science

Looking Up
1:31 am
Fri June 7, 2013

Astronomer Michael Sitko from UC

In this month’s Looking Up, Dean Regas from the Cincinnati Observatory welcomes in Michael Sitko, a professor of physics at the University of Cincinnati who teaches astronomy and has a special interest in the process of planet formation.

Field Notes
1:31 am
Fri May 24, 2013

"Last Ape Standing" from science writer Chip Walter

Scientists have determined that at least 27 different species of humans have evolved on planet Earth, yet only one still survives. Why are we still here and our 26 predecessors aren’t? In his fascinating new book, Last Ape Standing: The Seven-Million-Year Story of How and Why We Survived, acclaimed science writer Chip Walter attempts to answer that question as he discusses with Thane Maynard in this week’s Field Notes.

Looking Up with Dean Regas
12:31 am
Fri February 1, 2013

Ira Flatow from "Science Friday"

Ira Flatow is the longtime host of NPR’s Science Friday, which airs at 2:00 every Friday afternoon on WVXU. He takes a few minutes to join our Dean Regas for this edition of Looking Up. He talks about how Science Friday got started, where his love of science came from, and what he hopes listeners take away from each broadcast.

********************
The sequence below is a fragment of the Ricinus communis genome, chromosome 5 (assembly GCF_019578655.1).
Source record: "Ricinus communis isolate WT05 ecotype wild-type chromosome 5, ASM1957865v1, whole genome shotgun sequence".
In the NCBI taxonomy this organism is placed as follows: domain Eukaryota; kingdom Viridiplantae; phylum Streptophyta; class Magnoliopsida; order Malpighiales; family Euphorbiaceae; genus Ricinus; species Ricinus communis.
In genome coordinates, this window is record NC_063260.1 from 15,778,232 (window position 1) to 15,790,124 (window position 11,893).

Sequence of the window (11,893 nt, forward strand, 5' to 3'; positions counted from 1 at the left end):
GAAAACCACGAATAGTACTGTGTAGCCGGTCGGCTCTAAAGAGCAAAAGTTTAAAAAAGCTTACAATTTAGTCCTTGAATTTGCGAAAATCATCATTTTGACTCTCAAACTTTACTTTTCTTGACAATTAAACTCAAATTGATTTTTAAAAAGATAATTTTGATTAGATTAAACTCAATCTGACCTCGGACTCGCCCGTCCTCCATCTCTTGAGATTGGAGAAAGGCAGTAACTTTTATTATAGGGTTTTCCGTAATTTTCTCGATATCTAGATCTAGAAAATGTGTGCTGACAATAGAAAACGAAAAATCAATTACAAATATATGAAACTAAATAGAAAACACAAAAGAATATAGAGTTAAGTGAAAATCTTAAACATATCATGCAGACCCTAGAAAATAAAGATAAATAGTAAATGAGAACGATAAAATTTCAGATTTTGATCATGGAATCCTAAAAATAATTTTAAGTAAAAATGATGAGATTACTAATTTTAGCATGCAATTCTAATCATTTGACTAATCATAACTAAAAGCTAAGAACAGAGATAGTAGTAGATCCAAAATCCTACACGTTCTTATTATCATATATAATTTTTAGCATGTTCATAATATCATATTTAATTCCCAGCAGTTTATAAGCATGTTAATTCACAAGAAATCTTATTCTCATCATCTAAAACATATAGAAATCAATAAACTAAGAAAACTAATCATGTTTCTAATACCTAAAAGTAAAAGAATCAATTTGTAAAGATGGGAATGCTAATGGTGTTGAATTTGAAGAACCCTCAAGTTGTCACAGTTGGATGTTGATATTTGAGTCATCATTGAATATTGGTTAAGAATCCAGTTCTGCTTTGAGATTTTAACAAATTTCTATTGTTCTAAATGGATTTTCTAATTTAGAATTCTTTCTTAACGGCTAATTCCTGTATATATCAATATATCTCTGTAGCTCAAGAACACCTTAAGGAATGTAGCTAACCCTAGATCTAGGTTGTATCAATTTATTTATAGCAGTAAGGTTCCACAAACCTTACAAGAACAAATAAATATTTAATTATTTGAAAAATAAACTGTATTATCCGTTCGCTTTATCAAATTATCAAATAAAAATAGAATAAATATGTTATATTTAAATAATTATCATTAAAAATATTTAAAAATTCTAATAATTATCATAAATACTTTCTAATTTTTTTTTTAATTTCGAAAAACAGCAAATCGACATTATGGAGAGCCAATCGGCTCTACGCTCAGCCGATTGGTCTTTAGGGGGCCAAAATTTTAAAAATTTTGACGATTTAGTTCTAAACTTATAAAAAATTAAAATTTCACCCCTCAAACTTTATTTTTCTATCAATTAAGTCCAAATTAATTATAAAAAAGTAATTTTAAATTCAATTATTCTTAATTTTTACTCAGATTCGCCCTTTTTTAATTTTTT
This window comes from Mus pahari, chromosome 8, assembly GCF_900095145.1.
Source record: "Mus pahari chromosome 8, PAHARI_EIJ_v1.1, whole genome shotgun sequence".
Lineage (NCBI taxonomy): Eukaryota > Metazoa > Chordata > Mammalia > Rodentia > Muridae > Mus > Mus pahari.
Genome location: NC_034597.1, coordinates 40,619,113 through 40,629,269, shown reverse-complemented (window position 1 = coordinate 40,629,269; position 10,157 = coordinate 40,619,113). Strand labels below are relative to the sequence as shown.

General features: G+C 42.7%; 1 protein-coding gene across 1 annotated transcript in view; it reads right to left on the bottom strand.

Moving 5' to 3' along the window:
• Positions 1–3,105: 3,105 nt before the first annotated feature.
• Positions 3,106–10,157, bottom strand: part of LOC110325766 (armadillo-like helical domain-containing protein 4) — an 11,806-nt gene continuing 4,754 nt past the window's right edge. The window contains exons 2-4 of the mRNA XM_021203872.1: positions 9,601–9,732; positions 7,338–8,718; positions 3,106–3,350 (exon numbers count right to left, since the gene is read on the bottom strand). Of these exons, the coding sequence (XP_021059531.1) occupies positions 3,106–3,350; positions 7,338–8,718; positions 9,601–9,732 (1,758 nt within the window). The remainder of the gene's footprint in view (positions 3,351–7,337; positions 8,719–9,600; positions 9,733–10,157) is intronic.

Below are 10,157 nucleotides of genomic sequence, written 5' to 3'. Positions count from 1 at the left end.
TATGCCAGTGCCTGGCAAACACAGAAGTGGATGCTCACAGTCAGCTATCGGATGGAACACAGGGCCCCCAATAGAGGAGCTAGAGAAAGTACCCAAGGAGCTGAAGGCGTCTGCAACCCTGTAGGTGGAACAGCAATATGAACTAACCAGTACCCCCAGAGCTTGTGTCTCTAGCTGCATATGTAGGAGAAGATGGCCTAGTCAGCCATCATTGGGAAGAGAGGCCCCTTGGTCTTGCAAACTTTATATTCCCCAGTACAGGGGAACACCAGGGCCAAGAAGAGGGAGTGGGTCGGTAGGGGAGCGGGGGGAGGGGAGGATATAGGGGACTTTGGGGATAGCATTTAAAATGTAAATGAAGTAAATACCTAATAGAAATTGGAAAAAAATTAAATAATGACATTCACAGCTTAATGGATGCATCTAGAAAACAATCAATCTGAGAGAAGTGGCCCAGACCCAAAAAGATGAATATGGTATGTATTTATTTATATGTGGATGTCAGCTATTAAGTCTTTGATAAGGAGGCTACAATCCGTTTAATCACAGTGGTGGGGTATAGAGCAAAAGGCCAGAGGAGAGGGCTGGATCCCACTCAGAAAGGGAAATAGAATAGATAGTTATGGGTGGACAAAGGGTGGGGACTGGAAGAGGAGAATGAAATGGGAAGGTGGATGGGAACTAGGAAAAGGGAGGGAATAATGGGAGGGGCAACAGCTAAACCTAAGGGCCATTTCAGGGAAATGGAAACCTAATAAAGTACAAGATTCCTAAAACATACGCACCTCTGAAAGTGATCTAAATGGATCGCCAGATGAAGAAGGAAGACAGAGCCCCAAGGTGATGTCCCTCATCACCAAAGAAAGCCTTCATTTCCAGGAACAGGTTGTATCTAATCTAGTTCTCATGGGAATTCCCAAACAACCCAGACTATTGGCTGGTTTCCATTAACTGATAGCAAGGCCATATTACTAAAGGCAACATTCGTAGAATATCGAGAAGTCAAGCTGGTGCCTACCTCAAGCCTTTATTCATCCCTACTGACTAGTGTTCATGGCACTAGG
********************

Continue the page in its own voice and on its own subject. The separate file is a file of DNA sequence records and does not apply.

Field Notes with Thane Maynard
12:31 am
Fri January 11, 2013

Dr. Ian Tattersall - American Museum of Natural History

Dr. Ian Tattersall

Dr. Ian Tattersall is currently Curator Emeritus in the Division of Anthropology of the American Museum of Natural History in New York City. He is working on a project to document the major fossils in the human fossil record. He takes a few minutes away from his work to join Thane Maynard to discuss this project as well as his long-standing work on the science of what makes us human.


Looking Up with Dean Regas
12:31 am
Fri January 4, 2013

Alan Alda asks "What is Time?"

Award-winning actor and director Alan Alda has a passion for science, and more specifically, how to help scientists better communicate with students and the public of all ages. He founded the Center for Communicating Science at Stony Brook University for this reason, and created a yearly contest where scientists are asked to explain a concept so that an 11 year old can understand it. The Flame Challenge is judged by thousands of 11 year olds, and this year’s topic is What is Time? Alan Alda spent a few minutes on the phone with Dean Regas talking about how his love of science began, and his goals for this contest, in this month’s Looking Up.


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